More Things to Do After a Rankings Decline


More Things to Do After a Rankings Decline
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In a webmaster hangout someone asked John Mueller what to do about algorithm update recovery. The site had suffered a loss of traffic, recovered and then taken another loss of traffic.

Here is the question:

“The last big core update seems to be provoking some drastic changes on the search results for some keywords. It’s a bit weird that for example this site stopped being relevant for some keywords in the first of August and suddenly it’s back again.

I know you’ll say there’s nothing wrong with your site but it’s a bit drastic for the site owner to see them kind of disappear and come back again.”

Google’s John Mueller responded:

“I agree sometimes these things are a bit drastic and it’s especially weird when things kind of bubble back up. But these are essentially changes that we make in our algorithms to try to improve things across the board.

The feedback that we get from people, from SEOs and from users really helps us to kind of improve these algorithms over time.

…it can happen that because of the feedback we’ll try to improve things in a way that will result in more visibility for sites as well.”

John Mueller went on to discuss how important feedback about algorithm changes are to Google. He also highlighted how important it was to provide examples of actual keyword phrases that Google is getting wrong.

Many updates feature what is known as false positives. False positives are algorithm changes that cause a site to incorrectly be seen as no longer relevant for a phrase. Traditionally this is because the site was incorrectly labeled as spammy. But with today’s algorithms it could be because the site is incorrectly seen as not relevant when in fact it is.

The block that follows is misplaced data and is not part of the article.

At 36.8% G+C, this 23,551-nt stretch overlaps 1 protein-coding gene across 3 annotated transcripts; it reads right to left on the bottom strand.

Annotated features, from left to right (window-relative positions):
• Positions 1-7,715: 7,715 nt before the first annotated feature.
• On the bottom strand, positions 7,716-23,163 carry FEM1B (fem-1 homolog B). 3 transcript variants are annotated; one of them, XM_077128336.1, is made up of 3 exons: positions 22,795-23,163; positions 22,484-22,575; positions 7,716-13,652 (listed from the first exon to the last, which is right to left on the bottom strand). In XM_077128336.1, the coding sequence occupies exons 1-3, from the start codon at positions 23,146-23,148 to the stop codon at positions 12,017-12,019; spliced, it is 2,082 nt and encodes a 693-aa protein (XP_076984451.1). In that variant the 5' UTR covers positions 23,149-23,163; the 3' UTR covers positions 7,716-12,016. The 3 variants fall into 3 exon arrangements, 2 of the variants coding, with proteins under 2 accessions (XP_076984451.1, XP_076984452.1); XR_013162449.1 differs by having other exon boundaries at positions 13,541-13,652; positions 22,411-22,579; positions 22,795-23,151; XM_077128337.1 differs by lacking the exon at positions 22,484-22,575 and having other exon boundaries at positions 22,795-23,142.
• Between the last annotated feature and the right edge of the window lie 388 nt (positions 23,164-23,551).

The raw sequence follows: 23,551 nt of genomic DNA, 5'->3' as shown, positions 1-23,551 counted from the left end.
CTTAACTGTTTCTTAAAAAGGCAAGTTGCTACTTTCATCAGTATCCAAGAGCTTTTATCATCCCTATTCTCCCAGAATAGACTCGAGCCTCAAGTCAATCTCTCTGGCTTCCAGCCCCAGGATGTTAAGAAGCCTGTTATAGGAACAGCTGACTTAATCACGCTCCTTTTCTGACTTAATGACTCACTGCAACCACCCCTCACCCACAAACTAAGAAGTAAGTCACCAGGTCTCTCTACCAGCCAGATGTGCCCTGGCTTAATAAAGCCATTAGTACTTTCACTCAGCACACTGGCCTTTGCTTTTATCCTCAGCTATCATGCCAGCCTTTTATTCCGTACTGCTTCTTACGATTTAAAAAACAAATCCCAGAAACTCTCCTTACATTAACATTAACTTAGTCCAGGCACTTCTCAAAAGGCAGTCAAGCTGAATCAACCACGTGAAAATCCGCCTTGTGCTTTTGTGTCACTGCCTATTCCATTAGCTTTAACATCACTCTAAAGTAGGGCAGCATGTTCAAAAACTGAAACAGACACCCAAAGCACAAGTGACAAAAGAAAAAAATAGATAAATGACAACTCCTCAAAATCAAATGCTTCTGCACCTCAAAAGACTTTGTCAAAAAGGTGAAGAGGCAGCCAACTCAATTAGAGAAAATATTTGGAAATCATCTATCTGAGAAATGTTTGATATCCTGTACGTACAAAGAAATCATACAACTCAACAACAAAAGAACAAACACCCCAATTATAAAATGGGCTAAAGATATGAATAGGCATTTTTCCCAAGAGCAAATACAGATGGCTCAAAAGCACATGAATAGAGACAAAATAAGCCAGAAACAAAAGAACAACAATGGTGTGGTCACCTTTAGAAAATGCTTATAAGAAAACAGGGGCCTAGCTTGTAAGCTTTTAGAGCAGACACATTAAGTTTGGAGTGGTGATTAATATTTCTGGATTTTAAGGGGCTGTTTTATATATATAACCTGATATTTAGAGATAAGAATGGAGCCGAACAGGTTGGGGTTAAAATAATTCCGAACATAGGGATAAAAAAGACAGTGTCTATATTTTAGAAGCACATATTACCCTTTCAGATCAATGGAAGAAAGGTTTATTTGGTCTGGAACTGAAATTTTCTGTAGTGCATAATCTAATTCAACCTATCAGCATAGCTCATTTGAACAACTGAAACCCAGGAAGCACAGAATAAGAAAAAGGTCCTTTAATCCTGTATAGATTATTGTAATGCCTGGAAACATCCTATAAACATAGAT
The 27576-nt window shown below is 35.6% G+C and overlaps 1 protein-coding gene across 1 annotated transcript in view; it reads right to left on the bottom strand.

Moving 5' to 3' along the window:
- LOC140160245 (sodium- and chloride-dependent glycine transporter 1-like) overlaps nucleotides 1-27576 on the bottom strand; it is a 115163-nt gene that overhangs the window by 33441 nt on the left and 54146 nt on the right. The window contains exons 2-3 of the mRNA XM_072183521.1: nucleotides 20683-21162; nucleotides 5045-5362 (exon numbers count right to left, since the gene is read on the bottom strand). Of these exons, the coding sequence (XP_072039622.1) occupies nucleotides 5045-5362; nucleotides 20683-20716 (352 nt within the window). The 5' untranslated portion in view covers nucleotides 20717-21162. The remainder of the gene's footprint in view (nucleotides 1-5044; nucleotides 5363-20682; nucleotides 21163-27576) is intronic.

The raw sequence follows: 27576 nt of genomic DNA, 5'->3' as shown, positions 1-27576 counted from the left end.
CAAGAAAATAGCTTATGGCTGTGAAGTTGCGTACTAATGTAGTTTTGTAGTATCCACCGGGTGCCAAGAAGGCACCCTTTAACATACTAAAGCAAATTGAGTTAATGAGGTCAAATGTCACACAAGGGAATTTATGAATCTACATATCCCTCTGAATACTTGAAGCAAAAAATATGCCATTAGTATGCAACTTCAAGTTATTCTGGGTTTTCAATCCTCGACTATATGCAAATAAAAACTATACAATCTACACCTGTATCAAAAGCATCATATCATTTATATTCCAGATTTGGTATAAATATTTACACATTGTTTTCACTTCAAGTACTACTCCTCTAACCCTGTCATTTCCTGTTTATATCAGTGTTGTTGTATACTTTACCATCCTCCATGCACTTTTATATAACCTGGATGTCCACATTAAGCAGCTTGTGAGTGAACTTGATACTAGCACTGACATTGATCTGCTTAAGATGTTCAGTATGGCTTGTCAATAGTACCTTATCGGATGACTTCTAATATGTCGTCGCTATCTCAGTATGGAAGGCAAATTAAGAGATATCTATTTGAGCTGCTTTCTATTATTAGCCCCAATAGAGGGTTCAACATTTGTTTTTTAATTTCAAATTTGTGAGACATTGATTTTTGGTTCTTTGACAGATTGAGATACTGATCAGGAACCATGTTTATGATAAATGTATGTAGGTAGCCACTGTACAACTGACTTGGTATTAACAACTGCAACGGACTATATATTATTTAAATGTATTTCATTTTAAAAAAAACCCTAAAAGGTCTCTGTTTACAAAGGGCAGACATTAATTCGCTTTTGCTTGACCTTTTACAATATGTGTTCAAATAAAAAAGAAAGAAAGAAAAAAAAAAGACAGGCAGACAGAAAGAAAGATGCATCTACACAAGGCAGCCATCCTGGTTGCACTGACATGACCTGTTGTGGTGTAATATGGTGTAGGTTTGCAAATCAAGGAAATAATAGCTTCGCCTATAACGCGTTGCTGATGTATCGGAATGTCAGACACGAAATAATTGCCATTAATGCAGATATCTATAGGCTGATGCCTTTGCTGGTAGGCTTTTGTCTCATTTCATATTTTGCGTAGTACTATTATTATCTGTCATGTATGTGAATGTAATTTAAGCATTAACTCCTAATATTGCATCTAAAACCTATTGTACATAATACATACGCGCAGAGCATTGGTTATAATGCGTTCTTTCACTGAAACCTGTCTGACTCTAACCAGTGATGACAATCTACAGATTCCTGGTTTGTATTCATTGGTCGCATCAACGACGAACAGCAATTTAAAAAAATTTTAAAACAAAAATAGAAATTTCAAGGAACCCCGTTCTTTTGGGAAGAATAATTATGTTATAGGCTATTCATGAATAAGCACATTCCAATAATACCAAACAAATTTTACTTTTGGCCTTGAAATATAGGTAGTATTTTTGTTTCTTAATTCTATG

John Mueller’s advice did not extend beyond exhorting publishers to provide feedback.

That’s good advice, but in my  opinion there may be additional things a publisher can do.

The following are my suggestions of things a publisher can do to help communicate what their site is about.

It’s Not a Medic Update

In a Webmaster Hangout, Google’s John Mueller specifically disavowed the medical update idea with the following comments:

“The update we launched… around the first of August, was more of a general ranking update. Like we always do. So it’s not specific to medical sites. It’s something that could affect… any website out there.”

I declined to call the August update “Medic” because I understood that Google updates do not generally “target” specific industries.

Some in the SEO industry continue to think that Google “targets” industry niches and specific quality issues with every update. But that mindset overlooks Google’s focus on relevance.
As you can see from Google’s John Mueller’s comments, the August update was a “general ranking update.”

What that means is we’re probably looking at issues related to relevance. Calling it a medic update and focusing on things like E-A-T, in my opinion, did not address all the actual reasons why a site has lost positions.